This is of course a very risky and tricky business, but if the company does effective profiling at the front end (using Money Ball type data mining), they can perhaps make money down the road. Many customers would find this attractive compared with their current, hopeless situation under Aid to Families with Dependent Children (AFDC), even if it meant some form of indentured servitude.
Lots of people currently receiving “welfare” would not be served; so some form of government welfare would still be required. It’s not likely any entrepreneur would give this a try; but the thought experiment illustrates what true privatization means, and why certain services can’t (realistically) be provided by the market. (Perhaps there is some future for this type of arrangement using internet crowd funding, aided by the Money Ball guys and gals, and Adam Silver. Jerry Springer or Donald Trump could host some sort of reality TV show to help out).
A more realistic example of genuine privatization, one of the few with actual, working, models, involves the government “employment service.” All states have an Employment (or Unemployment) Office, where people who have lost jobs register for unemployment insurance benefits. Those offices typically also provide a job search and placement services.
The government run “job service” could, in theory, be terminated, and shifted to the private sector, without government paying anything for it. Some of the unemployed people would go to a private employment “agency” like Kelly Services, Labor Ready, or Manpower Associates, especially if receipt of the state’s unemployment checks hinged on proof the worker is registered with one of the companies. That privatization arrangement has in fact happened in some states, with mixed results. Debates over the wisdom and efficacy of privatizing the employment service have raged for at least forty years.
The private employment agency, as we know, is paid, not by the government, but by the employer and the worker who, when placed, surrenders a portion of his salary to the agency for a period of time. (Not for as many years as the people in my imaginary private welfare system). This comes close to real privatization, even though many unemployed people are not served well (if at all) by the private agencies. Many others may get better service than the government provided.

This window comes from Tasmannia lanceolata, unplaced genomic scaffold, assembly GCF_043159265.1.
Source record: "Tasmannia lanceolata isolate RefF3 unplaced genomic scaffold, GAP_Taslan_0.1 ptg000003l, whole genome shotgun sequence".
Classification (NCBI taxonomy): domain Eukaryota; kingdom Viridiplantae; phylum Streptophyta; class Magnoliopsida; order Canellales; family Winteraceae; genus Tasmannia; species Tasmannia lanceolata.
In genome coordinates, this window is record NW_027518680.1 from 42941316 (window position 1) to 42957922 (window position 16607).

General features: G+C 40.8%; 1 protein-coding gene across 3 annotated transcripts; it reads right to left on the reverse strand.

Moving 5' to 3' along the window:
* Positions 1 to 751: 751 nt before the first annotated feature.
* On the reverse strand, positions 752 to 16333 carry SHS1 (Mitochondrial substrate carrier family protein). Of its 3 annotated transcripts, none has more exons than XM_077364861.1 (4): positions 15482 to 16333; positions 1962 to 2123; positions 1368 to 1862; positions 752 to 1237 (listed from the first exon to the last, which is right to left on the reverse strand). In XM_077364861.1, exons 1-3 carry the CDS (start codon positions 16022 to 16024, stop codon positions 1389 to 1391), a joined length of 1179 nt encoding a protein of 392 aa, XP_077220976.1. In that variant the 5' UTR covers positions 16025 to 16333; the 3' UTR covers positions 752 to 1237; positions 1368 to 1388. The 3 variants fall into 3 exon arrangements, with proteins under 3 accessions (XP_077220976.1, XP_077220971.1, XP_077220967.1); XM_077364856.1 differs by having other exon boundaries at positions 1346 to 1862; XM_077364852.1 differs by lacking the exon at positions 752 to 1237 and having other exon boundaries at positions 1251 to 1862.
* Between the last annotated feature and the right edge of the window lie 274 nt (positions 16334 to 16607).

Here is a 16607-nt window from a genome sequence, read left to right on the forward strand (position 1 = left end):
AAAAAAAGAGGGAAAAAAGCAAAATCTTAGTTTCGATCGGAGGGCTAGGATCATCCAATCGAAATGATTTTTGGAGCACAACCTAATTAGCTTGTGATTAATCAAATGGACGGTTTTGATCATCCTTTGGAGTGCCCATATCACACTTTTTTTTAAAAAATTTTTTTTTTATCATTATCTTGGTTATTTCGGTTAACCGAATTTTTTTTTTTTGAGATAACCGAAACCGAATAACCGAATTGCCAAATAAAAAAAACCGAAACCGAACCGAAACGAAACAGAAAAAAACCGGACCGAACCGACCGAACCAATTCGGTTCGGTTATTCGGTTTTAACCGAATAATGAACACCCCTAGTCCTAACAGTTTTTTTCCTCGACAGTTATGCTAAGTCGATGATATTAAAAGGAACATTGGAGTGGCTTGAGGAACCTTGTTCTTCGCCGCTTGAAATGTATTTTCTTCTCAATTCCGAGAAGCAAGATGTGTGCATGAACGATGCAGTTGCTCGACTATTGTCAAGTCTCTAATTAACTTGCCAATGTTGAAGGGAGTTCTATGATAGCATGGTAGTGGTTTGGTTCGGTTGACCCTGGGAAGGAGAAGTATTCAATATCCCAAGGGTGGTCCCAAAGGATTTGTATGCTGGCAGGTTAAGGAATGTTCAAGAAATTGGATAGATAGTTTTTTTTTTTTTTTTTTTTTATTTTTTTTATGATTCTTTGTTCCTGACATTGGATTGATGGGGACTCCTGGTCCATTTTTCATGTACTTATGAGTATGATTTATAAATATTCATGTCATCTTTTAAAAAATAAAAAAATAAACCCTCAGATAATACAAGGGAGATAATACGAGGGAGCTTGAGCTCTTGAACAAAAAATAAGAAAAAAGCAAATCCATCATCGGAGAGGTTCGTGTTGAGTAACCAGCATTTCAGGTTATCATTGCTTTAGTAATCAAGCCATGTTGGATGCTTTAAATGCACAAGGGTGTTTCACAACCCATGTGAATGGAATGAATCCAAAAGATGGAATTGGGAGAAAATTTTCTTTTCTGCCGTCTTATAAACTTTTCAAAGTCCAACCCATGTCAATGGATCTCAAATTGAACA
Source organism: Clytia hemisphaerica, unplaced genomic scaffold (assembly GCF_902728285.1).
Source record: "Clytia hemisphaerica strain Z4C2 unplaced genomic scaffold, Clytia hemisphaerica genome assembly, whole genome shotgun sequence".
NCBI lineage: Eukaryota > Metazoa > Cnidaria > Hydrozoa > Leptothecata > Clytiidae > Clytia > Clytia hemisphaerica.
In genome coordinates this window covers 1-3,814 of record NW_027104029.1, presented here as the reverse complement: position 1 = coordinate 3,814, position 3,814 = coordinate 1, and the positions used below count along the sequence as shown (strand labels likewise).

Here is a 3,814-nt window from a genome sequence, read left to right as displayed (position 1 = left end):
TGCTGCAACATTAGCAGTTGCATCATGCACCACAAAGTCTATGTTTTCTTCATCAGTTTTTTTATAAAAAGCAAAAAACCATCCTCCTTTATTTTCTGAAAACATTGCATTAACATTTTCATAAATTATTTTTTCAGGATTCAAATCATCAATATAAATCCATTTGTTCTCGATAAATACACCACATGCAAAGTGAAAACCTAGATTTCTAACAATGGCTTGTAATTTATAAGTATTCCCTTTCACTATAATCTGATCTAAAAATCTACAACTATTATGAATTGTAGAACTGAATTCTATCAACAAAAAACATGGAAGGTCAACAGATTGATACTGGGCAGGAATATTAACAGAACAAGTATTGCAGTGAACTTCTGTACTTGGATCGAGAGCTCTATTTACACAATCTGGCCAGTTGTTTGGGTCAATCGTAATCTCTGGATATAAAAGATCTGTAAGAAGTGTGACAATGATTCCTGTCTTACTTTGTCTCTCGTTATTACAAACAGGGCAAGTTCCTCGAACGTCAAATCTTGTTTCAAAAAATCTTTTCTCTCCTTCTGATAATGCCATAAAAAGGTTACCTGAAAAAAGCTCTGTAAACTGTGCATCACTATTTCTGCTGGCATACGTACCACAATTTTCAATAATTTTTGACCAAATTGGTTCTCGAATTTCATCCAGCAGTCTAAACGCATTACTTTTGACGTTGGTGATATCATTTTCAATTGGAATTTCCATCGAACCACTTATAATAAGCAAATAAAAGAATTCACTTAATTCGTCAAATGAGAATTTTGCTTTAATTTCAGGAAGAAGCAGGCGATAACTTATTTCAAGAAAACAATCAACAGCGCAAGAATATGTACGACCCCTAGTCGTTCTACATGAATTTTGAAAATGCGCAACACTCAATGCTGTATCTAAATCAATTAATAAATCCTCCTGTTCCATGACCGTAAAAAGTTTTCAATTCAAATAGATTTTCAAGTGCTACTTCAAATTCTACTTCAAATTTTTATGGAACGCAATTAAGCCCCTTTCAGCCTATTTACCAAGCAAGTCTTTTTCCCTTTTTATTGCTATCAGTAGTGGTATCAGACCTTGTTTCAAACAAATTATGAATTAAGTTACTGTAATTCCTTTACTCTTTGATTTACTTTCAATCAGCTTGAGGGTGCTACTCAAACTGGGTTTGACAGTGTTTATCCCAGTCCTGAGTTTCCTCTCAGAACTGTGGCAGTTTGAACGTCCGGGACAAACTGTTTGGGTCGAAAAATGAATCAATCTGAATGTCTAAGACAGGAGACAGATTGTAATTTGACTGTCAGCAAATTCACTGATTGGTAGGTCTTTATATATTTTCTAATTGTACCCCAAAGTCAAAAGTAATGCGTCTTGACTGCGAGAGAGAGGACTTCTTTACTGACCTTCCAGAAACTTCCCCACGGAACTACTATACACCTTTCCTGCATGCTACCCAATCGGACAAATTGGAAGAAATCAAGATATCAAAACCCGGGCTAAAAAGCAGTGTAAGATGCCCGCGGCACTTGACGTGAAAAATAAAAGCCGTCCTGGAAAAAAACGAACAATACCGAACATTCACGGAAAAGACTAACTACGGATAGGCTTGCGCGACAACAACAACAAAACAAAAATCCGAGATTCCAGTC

There are also prominent examples in this field that are clearly faux privatization, like state governments paying a Snelling and Snelling type business to find jobs for clients. The program is still in the government’s budget, though buried. And the Governor can claim he cut FTEs in his reelection campaign commercials.
The arrangement being sought in the Detroit story, which prompted this article, appears to be a mixture of fauz and real privatization. Its gets FTEs off the books and enables the politicians – in this case, the Michigan Governor and emergency Czar appointed to run Detroit — to boast that the City works better with less government. Maybe it does. In this case, the government is also selling capital assets to help pay down its debt; and recipients of the water and sewer service would pay some of the bills to the company.
In a decade or two, Detroit will be in better shape, with or without faux privatization. We will never really find out if the “private” approach worked better, because by then all of the scientific evaluation programs designed to study whether or not government programs work well, will have been eliminated. Most have already been dumped to save money, because the ideologues don’t read or believe the studies anyway, especially if they conclude the government program has worked well.
Like a friend of mine working for the old Comprehensive Employment and Training Act (CETA) program said when I called him at home one evening in the late 1970s: “I can’t talk now because I have to finish the CETA evaluation study before next week, when the program terminates.” That’s a true story.